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Richard Florida Concedes the Limits of the Creative Class - The Daily Beast

Stashed in: Economics!, inequality, Rising meets Risen

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Florida himself, in his role as an editor at The Atlantic, admitted last month what his critics, including myself, have said for a decade: that the benefits of appealing to the creative class accrue largely to its members—and do little to make anyone else any better off. The rewards of the “creative class” strategy, he notes, “flow disproportionately to more highly-skilled knowledge, professional and creative workers,” since the wage increases that blue-collar and lower-skilled workers see “disappear when their higher housing costs are taken into account.” His reasonable and fairly brave, if belated, takeaway: “On close inspection, talent clustering provides little in the way of trickle-down benefits.”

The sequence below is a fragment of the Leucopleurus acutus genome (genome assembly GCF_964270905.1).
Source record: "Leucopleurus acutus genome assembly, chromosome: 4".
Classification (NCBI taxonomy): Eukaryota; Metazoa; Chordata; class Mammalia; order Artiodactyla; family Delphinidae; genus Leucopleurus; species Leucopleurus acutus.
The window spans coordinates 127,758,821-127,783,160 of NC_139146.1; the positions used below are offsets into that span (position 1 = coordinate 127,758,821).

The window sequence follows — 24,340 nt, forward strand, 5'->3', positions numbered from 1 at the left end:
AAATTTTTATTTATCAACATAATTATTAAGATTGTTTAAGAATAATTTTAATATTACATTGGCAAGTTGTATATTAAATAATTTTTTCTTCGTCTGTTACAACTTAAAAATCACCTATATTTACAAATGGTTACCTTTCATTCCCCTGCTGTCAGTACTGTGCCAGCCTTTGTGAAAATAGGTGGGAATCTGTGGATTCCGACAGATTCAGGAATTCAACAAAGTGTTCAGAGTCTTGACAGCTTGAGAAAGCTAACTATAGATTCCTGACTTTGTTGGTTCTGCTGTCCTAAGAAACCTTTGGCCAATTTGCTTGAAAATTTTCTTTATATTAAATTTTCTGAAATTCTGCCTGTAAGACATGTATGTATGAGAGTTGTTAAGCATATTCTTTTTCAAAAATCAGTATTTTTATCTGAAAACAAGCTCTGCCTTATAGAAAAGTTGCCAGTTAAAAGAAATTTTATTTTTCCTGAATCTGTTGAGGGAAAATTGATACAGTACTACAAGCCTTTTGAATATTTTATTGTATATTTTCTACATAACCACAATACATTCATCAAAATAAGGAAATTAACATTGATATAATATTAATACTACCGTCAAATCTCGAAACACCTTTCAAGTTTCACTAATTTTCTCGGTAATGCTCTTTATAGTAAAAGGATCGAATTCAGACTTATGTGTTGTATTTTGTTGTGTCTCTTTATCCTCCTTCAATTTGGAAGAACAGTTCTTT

Seriously good read.  Followed by a Twitter war.

If talent clustering provides very little trickle-down benefits, what should we do?

Can you post the Twitter war here?

Unhappiness.  I scrolled back in time through a million tweets here - - only find the trail end on June 14, 2013.   

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